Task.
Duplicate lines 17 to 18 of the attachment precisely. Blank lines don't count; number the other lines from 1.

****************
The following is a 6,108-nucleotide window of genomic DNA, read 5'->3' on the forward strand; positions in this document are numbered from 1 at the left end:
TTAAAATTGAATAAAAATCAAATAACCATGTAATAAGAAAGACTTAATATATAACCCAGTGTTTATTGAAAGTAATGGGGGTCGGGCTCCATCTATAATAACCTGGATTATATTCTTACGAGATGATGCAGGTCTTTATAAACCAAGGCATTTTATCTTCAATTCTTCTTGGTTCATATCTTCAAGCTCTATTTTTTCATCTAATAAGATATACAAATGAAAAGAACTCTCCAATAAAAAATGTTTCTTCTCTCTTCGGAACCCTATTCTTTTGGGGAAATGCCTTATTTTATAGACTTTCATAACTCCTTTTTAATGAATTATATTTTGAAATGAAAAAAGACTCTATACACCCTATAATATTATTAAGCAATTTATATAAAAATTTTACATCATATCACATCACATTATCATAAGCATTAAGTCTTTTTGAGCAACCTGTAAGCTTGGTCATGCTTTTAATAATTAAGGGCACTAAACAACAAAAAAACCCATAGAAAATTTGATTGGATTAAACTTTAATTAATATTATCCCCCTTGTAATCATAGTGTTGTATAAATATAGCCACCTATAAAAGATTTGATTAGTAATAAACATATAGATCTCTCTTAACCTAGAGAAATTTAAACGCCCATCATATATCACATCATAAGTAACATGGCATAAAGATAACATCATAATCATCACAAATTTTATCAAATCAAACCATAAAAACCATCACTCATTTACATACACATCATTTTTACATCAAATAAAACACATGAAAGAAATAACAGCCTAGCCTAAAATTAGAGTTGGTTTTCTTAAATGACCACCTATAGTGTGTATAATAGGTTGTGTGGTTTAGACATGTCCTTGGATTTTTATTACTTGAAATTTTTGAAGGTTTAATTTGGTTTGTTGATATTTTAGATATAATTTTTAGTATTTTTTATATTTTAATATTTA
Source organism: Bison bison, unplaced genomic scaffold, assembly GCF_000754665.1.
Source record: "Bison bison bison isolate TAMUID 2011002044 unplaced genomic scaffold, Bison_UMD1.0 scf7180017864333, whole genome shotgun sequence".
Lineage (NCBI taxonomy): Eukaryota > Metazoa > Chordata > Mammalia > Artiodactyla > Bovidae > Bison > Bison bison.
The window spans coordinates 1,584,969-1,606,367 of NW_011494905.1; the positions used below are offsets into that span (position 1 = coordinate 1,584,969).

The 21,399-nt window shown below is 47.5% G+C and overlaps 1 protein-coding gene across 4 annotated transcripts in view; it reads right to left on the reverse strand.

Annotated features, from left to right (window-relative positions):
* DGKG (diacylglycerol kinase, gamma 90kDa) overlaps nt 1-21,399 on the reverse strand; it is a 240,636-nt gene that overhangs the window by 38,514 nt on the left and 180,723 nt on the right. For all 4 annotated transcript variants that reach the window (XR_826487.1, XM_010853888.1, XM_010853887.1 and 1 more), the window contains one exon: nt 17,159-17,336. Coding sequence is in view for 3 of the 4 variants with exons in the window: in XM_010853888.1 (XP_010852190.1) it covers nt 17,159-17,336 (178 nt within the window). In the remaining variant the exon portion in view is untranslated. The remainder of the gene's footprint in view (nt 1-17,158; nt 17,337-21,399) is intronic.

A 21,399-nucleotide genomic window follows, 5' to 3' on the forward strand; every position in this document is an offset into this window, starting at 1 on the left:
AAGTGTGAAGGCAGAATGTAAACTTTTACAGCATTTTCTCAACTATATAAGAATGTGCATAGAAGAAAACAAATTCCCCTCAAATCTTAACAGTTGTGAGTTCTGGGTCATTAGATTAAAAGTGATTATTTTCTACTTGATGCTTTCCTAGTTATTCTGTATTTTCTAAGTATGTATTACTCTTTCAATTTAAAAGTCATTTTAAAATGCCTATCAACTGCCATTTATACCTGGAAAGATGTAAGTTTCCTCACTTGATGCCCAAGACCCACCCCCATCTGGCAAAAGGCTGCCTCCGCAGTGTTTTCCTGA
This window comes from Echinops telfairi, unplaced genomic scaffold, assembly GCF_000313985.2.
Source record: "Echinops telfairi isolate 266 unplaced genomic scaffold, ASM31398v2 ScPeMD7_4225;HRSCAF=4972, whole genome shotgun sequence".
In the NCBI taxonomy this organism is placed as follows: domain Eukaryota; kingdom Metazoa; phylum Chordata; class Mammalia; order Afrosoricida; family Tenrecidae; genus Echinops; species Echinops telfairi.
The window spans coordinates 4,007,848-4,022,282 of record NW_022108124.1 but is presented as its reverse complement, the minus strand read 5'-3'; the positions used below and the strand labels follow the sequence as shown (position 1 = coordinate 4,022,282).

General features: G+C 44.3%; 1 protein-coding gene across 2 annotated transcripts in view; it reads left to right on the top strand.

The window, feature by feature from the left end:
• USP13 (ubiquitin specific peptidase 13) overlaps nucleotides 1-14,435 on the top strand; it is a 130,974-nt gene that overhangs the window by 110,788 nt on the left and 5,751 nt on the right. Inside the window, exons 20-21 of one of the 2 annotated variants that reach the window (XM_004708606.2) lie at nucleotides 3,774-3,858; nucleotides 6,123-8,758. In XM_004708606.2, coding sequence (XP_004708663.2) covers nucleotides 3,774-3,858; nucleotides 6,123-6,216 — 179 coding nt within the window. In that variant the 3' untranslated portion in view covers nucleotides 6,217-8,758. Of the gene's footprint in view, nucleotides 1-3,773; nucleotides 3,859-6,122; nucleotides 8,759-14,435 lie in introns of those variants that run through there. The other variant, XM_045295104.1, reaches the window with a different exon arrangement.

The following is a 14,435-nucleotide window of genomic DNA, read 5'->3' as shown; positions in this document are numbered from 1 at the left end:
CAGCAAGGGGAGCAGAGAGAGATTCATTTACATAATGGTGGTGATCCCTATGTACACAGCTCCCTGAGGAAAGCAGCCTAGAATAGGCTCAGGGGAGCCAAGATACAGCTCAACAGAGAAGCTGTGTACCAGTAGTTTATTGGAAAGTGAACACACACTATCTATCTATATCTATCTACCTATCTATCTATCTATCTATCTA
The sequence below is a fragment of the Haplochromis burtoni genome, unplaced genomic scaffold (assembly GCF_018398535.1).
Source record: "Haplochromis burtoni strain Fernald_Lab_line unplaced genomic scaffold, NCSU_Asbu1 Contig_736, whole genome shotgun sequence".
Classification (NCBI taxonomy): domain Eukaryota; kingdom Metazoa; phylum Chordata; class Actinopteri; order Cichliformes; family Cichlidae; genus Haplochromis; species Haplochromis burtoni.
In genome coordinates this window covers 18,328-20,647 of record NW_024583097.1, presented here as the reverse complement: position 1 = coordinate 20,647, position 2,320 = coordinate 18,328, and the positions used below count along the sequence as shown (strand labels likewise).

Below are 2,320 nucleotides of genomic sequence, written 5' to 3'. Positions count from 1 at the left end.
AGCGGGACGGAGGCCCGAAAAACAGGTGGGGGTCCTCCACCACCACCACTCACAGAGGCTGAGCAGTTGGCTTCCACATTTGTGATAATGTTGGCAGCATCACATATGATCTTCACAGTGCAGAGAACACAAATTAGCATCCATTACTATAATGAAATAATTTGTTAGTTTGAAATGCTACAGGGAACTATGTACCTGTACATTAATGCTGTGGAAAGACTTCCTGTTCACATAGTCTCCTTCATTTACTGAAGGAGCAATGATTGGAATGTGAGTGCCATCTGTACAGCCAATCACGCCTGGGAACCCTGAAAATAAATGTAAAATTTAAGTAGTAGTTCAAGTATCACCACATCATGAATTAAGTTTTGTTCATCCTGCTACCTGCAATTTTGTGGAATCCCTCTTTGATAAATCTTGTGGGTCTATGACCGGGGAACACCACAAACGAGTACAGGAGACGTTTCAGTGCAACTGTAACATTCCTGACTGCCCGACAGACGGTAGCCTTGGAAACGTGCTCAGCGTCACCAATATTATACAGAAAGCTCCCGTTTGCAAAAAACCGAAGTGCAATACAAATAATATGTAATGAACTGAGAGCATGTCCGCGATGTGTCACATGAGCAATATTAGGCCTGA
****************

The window, feature by feature from the left end:
• USP13 (ubiquitin specific peptidase 13) overlaps nucleotides 1-14,435 on the top strand; it is a 130,974-nt gene that overhangs the window by 110,788 nt on the left and 5,751 nt on the right. Inside the window, exons 20-21 of one of the 2 annotated variants that reach the window (XM_004708606.2) lie at nucleotides 3,774-3,858; nucleotides 6,123-8,758. In XM_004708606.2, coding sequence (XP_004708663.2) covers nucleotides 3,774-3,858; nucleotides 6,123-6,216 — 179 coding nt within the window. In that variant the 3' untranslated portion in view covers nucleotides 6,217-8,758. Of the gene's footprint in view, nucleotides 1-3,773; nucleotides 3,859-6,122; nucleotides 8,759-14,435 lie in introns of those variants that run through there. The other variant, XM_045295104.1, reaches the window with a different exon arrangement.